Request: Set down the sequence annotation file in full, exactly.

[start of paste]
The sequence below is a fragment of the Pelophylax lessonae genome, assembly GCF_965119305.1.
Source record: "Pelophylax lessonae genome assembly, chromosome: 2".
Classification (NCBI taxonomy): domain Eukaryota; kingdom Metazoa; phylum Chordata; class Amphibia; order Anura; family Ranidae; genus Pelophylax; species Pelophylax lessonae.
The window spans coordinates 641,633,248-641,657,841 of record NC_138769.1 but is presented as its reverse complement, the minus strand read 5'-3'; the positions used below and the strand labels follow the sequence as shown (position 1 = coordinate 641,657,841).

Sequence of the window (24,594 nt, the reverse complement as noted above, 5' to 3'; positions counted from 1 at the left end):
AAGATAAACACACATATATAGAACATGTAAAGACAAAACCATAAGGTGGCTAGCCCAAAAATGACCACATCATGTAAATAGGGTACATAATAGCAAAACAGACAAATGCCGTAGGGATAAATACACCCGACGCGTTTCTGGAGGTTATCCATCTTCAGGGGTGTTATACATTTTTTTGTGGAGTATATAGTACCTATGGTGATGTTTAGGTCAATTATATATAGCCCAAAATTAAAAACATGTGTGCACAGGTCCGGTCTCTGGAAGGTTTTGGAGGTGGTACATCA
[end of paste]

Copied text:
The sequence below is a fragment of the Pelophylax lessonae genome, assembly GCF_965119305.1.
Source record: "Pelophylax lessonae genome assembly, chromosome: 2".
Classification (NCBI taxonomy): domain Eukaryota; kingdom Metazoa; phylum Chordata; class Amphibia; order Anura; family Ranidae; genus Pelophylax; species Pelophylax lessonae.
The window spans coordinates 641,633,248-641,657,841 of record NC_138769.1 but is presented as its reverse complement, the minus strand read 5'-3'; the positions used below and the strand labels follow the sequence as shown (position 1 = coordinate 641,657,841).

Sequence of the window (24,594 nt, the reverse complement as noted above, 5' to 3'; positions counted from 1 at the left end):
AAGATAAACACACATATATAGAACATGTAAAGACAAAACCATAAGGTGGCTAGCCCAAAAATGACCACATCATGTAAATAGGGTACATAATAGCAAAACAGACAAATGCCGTAGGGATAAATACACCCGACGCGTTTCTGGAGGTTATCCATCTTCAGGGGTGTTATACATTTTTTTGTGGAGTATATAGTACCTATGGTGATGTTTAGGTCAATTATATATAGCCCAAAATTAAAAACATGTGTGCACAGGTCCGGTCTCTGGAAGGTTTTGGAGGTGGTACATCA